• Your $Z$ is missing a $\beta$? Also why should $E$ equal $XY$? For isothermal compressibility, why should $E$ equal $pV$ (or $-pV$, whichever sign is correct)? If you ignore ensemble specification, why should $Z$ have an exponential in the integrand? (which mainly appears in canonical and grand-canonical $Z$, not in the microcanonical). Mar 27, 2019 at 4:22
• I was just trying to demonstrate in general how you get that identity for any two conjugate variables. I'm not saying $XY$ is the energy of anything. Just that if $X$ and $Y$ are conjugate they'll show up in the energy as $E = \pm XY + \ldots$ and then we can use this identity. And $\beta = 1$, if you like.
– d_b
Mar 27, 2019 at 4:35

Regarding the second part, the grand canonical ensemble is definitely helpful here since you can consider an arbitrary subvolume V of an extensive thermodynamic system, and then examine the fluctuations in total particle number N in that subvolume. The variance in N will be proportional to V. Such a proportionality means it is in fact fluctuations in density. The value $$\langle \delta N^2 \rangle / V$$ is then independent of the subvolume size, thus it's some kind of intensive quantity and indeed it turns out to be directly related to isothermal compressibility.

Now clearly, this trick only works because we allow N to vary, otherwise variance in N would be zero. But what if we want to use this trick to calculate the density fluctuations in another quantity? It's less obvious but we still have to pay attention about what ensemble we are using. To illustrate why, a couple of examples:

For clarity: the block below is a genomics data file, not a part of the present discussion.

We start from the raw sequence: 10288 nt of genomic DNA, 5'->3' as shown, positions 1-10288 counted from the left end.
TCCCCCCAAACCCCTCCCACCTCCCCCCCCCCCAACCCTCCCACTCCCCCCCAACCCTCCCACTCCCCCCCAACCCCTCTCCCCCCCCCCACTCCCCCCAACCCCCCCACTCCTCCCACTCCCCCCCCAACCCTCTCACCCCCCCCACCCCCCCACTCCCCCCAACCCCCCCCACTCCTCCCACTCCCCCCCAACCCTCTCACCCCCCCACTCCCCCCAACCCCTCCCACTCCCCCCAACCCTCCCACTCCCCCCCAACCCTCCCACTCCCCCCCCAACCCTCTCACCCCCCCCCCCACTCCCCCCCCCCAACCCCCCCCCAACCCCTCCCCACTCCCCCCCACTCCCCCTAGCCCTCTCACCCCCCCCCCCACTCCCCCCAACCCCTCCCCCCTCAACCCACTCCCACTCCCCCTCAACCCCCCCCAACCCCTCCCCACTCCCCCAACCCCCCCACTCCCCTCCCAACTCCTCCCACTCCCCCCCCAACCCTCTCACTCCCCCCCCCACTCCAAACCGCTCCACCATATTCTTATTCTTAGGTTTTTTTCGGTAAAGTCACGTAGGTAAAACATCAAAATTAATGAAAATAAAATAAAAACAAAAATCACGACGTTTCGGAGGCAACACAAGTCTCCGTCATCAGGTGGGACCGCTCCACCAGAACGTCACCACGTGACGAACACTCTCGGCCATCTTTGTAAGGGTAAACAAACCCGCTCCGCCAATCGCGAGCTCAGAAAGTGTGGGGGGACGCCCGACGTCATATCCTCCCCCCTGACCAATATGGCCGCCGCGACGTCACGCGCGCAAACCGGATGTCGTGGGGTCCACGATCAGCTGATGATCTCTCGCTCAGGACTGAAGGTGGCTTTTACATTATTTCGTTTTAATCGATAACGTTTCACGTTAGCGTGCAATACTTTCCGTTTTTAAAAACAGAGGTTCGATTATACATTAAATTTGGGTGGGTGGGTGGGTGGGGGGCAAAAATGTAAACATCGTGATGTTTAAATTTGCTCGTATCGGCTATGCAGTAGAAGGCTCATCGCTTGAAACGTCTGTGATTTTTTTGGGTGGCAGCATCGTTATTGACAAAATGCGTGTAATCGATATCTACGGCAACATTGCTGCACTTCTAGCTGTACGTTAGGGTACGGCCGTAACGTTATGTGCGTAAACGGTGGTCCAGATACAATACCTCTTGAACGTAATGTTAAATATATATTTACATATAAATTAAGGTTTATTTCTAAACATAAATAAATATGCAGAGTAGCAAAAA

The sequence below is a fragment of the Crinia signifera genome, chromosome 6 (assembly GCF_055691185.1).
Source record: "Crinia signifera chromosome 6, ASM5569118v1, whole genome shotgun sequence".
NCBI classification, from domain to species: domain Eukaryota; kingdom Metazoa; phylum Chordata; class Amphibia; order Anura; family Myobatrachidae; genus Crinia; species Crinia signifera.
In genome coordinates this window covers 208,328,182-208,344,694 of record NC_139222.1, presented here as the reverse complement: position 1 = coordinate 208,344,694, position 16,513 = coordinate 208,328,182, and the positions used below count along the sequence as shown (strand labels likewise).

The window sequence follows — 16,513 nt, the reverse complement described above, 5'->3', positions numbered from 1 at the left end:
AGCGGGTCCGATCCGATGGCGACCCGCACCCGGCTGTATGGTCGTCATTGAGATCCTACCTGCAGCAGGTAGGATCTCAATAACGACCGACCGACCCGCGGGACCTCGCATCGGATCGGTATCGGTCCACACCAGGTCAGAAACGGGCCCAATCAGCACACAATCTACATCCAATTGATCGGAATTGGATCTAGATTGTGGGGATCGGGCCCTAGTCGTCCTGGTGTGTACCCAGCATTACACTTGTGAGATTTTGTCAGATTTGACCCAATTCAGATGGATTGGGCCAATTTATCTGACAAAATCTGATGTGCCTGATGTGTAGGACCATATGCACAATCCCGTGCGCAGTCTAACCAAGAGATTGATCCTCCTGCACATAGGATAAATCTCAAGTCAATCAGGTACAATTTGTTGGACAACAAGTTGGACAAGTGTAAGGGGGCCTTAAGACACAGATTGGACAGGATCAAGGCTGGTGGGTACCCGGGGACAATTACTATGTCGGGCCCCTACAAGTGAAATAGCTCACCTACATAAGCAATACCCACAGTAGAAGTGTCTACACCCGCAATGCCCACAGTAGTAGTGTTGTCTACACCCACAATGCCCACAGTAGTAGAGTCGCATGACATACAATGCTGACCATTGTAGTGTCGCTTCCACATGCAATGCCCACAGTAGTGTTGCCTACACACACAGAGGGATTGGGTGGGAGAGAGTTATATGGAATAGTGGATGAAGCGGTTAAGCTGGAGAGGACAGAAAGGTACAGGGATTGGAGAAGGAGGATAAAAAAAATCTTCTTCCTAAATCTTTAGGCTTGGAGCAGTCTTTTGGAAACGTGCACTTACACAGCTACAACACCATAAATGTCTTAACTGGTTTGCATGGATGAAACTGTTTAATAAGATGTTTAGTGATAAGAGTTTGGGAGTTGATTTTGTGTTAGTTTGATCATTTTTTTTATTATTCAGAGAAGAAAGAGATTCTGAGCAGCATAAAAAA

Let's look at trying to calculate fluctuations in energy, and consider the case where each particle carries a huge potential energy offset. Every time a particle jumps in and out of our subvolume, its total energy varies a great deal. If we used the canonical ensemble, this would have no impact on our energy variance. In the grand canonical ensemble it could dominate our energy variance. Both energy variances are nonzero and proportional to V, but have very different values, and the canonical one is wrong since it doesn't reflect the fact that particles can move in and out of the subvolume.

Alternatively let's say we are looking at fluctuations in magnetization in some gas of paramagnetic atoms, in a nonzero magnetic field. Each atom in our subvolume has some random (but biased) magnetic moment. Thus our fluctuations in total magnetization in a subvolume will be influenced by that per-atom variance, but will also have a contribution from the bias multiplied by the randomness in number of atoms that happen to find themselves in our subvolume. The canonical ensemble would only pick up the first term.

(On the other hand, if you know that you have placed exactly 85823135 atoms in a box and you want to calculate the variance in magnetization for the full box, then it would be a mistake to use the grand canonical ensemble in this calculation and you must use the canonical ensemble for N=85823135.)

For further reading, I suggest Landau & Lifshitz Volume 5 (Statistical Physics) section 112.